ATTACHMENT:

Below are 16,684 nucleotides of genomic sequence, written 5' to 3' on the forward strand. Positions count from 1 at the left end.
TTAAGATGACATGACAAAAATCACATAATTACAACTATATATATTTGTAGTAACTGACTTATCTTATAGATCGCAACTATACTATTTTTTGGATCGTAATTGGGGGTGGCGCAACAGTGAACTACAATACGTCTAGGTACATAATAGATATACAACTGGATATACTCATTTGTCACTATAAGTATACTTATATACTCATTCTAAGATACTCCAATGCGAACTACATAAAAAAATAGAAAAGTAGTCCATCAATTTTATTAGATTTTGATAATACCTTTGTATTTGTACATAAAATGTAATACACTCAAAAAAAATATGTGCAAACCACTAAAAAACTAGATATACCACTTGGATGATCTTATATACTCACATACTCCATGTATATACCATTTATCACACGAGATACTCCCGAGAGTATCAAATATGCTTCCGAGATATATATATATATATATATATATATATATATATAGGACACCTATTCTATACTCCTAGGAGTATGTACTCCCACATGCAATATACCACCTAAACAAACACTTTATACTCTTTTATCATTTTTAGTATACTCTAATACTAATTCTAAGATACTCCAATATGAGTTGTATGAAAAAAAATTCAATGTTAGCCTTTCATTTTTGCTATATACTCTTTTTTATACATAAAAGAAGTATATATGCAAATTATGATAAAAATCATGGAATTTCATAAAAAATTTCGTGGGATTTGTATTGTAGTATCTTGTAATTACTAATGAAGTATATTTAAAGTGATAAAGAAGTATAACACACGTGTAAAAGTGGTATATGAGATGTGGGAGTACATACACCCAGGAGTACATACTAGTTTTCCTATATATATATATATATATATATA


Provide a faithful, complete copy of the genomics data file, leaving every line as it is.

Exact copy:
Below are 16,684 nucleotides of genomic sequence, written 5' to 3' on the forward strand. Positions count from 1 at the left end.
TTAAGATGACATGACAAAAATCACATAATTACAACTATATATATTTGTAGTAACTGACTTATCTTATAGATCGCAACTATACTATTTTTTGGATCGTAATTGGGGGTGGCGCAACAGTGAACTACAATACGTCTAGGTACATAATAGATATACAACTGGATATACTCATTTGTCACTATAAGTATACTTATATACTCATTCTAAGATACTCCAATGCGAACTACATAAAAAAATAGAAAAGTAGTCCATCAATTTTATTAGATTTTGATAATACCTTTGTATTTGTACATAAAATGTAATACACTCAAAAAAAATATGTGCAAACCACTAAAAAACTAGATATACCACTTGGATGATCTTATATACTCACATACTCCATGTATATACCATTTATCACACGAGATACTCCCGAGAGTATCAAATATGCTTCCGAGATATATATATATATATATATATATATATATATATAGGACACCTATTCTATACTCCTAGGAGTATGTACTCCCACATGCAATATACCACCTAAACAAACACTTTATACTCTTTTATCATTTTTAGTATACTCTAATACTAATTCTAAGATACTCCAATATGAGTTGTATGAAAAAAAATTCAATGTTAGCCTTTCATTTTTGCTATATACTCTTTTTTATACATAAAAGAAGTATATATGCAAATTATGATAAAAATCATGGAATTTCATAAAAAATTTCGTGGGATTTGTATTGTAGTATCTTGTAATTACTAATGAAGTATATTTAAAGTGATAAAGAAGTATAACACACGTGTAAAAGTGGTATATGAGATGTGGGAGTACATACACCCAGGAGTACATACTAGTTTTCCTATATATATATATATATATATATA